Full disclosure: I have no love for beauty pageants. I have this crazy, radically feminist notion that women should be judged by the content of their character. I know that pageant organizations have long emphasized the crucial role of talent and an abiding concern for world peace in their contests. Yes, the ideal woman can sing an aria, is congenial, and just happens to look great in a bathing suit. Pageants have to work very hard to elevate the idea of parading women around and judging them by their appearance above the obvious objectifying sexism. They do it by insisting on broader criteria that includes things like morals clauses. When Donald Trump gave Tara Conner a "second chance" he gave the lie to the whole business and reminded the world what beauty pageants are all about. Pretty matters. Character, not so much.

Madman in the Marketplace did an excellent job of putting this charade into a broader cultural perspective. There are different standards for pretty white girls from prominent families.

We like to say that we’re a land that believes in second chances, that if someone is sincere about changing their life we Americans will support and welcome them when they’ve picked themselves up, and we’ll do everything we can to help them. This is, of course, utter bullshit. You get second chances if you’re of the right class, the right race, the right connections. Otherwise the full weight of our government and rapacious tabloid media will be brought down on your head....if a darker pretty girl in it had been tested positive for drugs, she’d be far more likely to be facing charges than a stay at a celebrity rehab center. Our enormous prison system is bulging with people who did the same things that Miss Perfect American is reported to have done. Unlike her, many who get caught doing drugs or acting out in public are put into the system, and once in the odds of them getting a second chance disappear...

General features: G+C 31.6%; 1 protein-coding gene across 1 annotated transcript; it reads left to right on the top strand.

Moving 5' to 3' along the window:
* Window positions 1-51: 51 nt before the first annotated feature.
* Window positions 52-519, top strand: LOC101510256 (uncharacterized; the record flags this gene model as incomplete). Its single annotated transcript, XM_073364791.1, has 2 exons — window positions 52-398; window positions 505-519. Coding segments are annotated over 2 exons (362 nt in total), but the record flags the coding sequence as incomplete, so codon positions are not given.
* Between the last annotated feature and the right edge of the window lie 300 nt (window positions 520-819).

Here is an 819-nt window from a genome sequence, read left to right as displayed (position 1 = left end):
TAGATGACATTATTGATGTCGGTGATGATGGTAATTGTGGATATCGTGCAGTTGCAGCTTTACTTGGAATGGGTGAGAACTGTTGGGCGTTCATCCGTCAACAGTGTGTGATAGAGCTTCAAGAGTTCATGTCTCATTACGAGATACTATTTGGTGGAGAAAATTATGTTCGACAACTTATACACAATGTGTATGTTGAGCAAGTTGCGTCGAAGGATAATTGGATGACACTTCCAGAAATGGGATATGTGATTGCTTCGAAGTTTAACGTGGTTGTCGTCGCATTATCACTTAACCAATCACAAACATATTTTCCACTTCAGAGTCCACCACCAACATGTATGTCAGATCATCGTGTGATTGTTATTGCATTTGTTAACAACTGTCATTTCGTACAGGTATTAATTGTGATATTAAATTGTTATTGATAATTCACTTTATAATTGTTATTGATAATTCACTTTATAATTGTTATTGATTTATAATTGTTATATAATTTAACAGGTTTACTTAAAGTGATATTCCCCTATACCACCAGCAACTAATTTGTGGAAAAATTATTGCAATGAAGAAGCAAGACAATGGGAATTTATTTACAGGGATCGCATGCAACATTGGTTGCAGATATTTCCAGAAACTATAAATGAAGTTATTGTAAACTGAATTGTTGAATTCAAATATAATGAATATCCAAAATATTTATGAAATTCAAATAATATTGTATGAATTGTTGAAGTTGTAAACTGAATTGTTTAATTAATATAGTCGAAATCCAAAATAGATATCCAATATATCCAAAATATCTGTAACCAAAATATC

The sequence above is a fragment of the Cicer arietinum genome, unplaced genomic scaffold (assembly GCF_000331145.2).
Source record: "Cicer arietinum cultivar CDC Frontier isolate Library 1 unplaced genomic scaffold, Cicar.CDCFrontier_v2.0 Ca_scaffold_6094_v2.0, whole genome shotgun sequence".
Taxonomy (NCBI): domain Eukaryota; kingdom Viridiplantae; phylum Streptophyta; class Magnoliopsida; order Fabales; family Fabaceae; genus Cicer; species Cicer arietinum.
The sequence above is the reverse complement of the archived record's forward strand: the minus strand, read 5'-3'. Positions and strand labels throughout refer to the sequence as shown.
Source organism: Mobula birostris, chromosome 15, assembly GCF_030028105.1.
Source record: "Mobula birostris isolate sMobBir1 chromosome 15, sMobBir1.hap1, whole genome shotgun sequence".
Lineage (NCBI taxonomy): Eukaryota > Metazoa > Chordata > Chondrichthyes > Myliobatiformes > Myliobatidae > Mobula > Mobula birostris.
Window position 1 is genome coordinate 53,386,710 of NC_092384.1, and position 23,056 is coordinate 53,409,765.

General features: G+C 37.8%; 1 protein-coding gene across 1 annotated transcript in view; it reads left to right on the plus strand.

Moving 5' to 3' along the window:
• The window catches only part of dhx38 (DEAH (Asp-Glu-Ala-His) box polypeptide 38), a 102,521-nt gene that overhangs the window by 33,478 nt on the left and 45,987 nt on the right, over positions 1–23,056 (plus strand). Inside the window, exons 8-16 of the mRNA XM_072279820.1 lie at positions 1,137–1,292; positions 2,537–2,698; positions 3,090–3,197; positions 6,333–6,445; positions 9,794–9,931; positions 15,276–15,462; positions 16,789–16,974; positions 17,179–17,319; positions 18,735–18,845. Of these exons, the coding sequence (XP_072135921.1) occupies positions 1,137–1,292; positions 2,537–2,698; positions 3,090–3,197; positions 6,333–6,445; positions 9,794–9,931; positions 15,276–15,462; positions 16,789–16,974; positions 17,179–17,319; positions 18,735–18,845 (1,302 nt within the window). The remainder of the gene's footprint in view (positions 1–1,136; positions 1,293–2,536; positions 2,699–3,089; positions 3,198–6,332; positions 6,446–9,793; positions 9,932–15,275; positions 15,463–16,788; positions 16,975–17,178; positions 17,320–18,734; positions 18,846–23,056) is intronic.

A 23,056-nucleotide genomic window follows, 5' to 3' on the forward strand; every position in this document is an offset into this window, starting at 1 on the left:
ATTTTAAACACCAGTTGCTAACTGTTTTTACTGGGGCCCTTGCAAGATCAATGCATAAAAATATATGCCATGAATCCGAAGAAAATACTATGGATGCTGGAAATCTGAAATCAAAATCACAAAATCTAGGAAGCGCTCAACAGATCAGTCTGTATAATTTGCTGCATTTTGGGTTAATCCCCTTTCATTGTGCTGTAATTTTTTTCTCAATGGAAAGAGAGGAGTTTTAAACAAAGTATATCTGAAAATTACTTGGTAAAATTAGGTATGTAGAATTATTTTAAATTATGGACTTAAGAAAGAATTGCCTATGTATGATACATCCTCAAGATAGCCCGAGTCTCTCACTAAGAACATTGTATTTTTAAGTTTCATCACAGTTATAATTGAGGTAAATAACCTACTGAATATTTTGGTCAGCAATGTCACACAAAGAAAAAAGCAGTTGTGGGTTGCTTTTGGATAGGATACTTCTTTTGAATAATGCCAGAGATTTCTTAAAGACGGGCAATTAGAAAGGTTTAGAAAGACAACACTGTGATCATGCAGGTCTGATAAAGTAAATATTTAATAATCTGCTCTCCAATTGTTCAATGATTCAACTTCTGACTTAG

It would surely be grand if our culture genuinely supported the idea of treatment for addicts, rather than punishment. But there is a difference between the draconian nature of our criminal justice system and simple consequences. Tara Conner faces neither. I doubt Miss Conner is an addict. She's more likely a kid acting out. But lets say for the sake of argument that she really is an addict in need of treatment. If so, Trump has done the worst possible thing he could have done if his intent was to help her. He's enabled her addiction by depriving her of the opportunity to experience the consequences of her behavior. She violated an agreement. She should have been fired. Period.